2018 Shannons Melbourne Autumn Classic Auction
Lot
7

1984 Holden WB Statesman Deville Sedan

$11,500

Sold

Specifications

Engine 308ci V8
Gearbox 3-speed Automatic
Body Work Sedan
Colour Cerulean Blue Metallic
Interior Cerulean Blue
Trim Cloth
Wheels Steel with full hubcaps
Brakes Disc/Drum

Description

This lot is no longer available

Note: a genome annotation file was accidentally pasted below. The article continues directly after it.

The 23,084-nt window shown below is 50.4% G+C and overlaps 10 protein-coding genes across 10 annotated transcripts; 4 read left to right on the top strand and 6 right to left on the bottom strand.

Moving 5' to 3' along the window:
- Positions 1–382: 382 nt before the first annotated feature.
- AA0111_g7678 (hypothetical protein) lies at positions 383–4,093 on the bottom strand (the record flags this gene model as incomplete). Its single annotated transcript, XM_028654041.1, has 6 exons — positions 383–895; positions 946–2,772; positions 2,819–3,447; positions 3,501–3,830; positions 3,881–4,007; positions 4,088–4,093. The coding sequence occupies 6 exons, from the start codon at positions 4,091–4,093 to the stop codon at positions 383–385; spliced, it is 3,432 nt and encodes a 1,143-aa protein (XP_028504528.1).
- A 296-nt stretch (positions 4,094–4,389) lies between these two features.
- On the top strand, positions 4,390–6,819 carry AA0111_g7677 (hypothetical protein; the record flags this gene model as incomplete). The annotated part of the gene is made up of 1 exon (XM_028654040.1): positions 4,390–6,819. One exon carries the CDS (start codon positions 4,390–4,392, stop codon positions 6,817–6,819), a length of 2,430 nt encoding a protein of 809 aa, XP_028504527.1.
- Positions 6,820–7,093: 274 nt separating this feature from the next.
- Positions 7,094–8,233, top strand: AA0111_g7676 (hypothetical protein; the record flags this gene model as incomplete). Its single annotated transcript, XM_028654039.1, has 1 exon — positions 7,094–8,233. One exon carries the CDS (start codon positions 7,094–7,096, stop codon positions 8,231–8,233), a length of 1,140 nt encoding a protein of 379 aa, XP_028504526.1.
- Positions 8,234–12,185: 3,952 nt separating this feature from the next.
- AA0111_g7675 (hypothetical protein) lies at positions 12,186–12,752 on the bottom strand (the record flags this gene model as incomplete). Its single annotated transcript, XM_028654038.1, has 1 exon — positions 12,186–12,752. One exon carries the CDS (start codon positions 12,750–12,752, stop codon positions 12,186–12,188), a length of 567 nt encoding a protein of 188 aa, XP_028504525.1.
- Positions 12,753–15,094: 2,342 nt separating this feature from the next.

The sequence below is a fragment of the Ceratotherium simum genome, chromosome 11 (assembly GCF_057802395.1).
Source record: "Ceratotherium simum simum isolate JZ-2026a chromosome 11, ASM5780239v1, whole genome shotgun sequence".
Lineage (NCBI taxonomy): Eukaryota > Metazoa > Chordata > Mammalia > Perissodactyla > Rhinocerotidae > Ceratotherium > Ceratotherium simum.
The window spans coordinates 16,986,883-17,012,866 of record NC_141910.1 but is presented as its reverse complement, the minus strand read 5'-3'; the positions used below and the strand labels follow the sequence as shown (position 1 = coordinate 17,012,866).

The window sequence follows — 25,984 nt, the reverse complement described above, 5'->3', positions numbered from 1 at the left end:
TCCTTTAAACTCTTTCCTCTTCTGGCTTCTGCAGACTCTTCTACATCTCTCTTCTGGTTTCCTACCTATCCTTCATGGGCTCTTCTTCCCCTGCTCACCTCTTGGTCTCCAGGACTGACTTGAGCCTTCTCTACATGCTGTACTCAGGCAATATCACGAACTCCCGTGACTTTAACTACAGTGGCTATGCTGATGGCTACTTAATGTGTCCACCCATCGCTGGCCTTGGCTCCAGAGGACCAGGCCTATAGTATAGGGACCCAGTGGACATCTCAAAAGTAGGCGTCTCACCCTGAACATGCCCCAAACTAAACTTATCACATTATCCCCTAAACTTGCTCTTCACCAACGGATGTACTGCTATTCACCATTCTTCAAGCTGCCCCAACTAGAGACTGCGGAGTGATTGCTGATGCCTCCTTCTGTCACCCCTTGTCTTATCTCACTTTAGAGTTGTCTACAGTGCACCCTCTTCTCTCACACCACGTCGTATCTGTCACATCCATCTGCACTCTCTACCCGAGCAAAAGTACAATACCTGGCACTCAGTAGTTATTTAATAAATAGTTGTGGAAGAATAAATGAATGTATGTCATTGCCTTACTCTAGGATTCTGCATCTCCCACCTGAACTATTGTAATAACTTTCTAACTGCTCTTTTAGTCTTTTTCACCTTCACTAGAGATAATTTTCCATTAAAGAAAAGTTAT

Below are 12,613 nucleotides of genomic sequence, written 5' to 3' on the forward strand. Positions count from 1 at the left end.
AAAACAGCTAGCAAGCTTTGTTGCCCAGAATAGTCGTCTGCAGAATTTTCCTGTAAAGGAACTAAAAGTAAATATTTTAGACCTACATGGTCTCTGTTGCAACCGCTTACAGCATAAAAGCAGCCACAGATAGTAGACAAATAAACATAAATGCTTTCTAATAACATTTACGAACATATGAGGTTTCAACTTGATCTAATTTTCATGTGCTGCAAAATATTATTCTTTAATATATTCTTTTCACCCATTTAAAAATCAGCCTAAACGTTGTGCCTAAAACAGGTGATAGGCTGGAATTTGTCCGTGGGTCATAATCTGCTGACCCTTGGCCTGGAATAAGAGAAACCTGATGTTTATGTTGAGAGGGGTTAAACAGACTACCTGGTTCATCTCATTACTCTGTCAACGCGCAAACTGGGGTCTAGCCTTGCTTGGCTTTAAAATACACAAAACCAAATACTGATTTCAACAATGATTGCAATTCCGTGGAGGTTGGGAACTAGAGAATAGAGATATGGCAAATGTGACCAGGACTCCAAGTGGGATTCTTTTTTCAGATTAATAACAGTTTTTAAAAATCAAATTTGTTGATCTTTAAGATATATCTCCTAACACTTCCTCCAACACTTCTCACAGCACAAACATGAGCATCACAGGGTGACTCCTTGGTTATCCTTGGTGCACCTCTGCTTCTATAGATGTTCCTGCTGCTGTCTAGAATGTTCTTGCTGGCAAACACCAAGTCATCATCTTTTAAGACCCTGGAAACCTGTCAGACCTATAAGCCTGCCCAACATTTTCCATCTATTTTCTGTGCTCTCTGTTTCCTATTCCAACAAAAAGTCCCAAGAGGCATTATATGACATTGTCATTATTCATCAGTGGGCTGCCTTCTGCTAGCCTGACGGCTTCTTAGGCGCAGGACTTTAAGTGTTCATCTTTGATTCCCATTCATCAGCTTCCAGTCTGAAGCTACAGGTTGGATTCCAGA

As Holden's flagship model throughout the 1970s, the Statesman was a quintessentially Australian take on the luxury saloon, putting prestige motoring that rivalled many European marques within reach of many motorists for the first time. Initially based on a stretched HQ platform, the first Statesman was launched in July 1971 and had several facelifts over the next decade, while the list of luxury features grew longer every year, including air conditioning, leather upholstery and even a crude form of ABS. Mechanical changes in line with the rest of Holden's model included the adoption of all-wheel disc brakes and Radial Tuned Suspension, which dramatically improved both the ride and handling. Despite the introduction of a downsized Commodore in the late 1970s, demand for a traditional full-size Holden was strong enough to ensure the Statesman continued in production and in April 1980 the final - and for many best - incarnation, badged the WB, was announced. Designer Leo Pruneau managed to create a modern looking luxury car on the existing platform through clever re-working of the sheetmetal, the distinctive five-window side treatment, new grille, headlamps and rear quarters resulting in a harmonious, attractive design. Inside the Statesman was almost entirely new, with revamped dash fascia, instruments and redesigned seats covered in soft cord upholstery (with vinyl optional). The more luxurious Caprice came with a new digital radio/cassette, electric mirrors, optional leather upholstery and a dash-mounted trip computer. Under the bonnet, Holden's 5.0-litre V8 engine was mated to a T-bar automatic transmission (the Trimatic three-speed was used from 1981 onwards), alloy wheels were standard, as was power-assisted steering. From August 1983 the Series II model came with better equipment levels, new soft tweed cloth trim on the DeVille and a satin silver finished instrument fascia. Proving a worthy competitor for Ford's Fairlane/LTD at last, the final WB Statesman rolled off the production line in 1985, marking the end of an era and in total some 60,231 were built. Today, the WB Statesmen enjoys a loyal following amongst Holden enthusiasts and good examples continue to be sought after.

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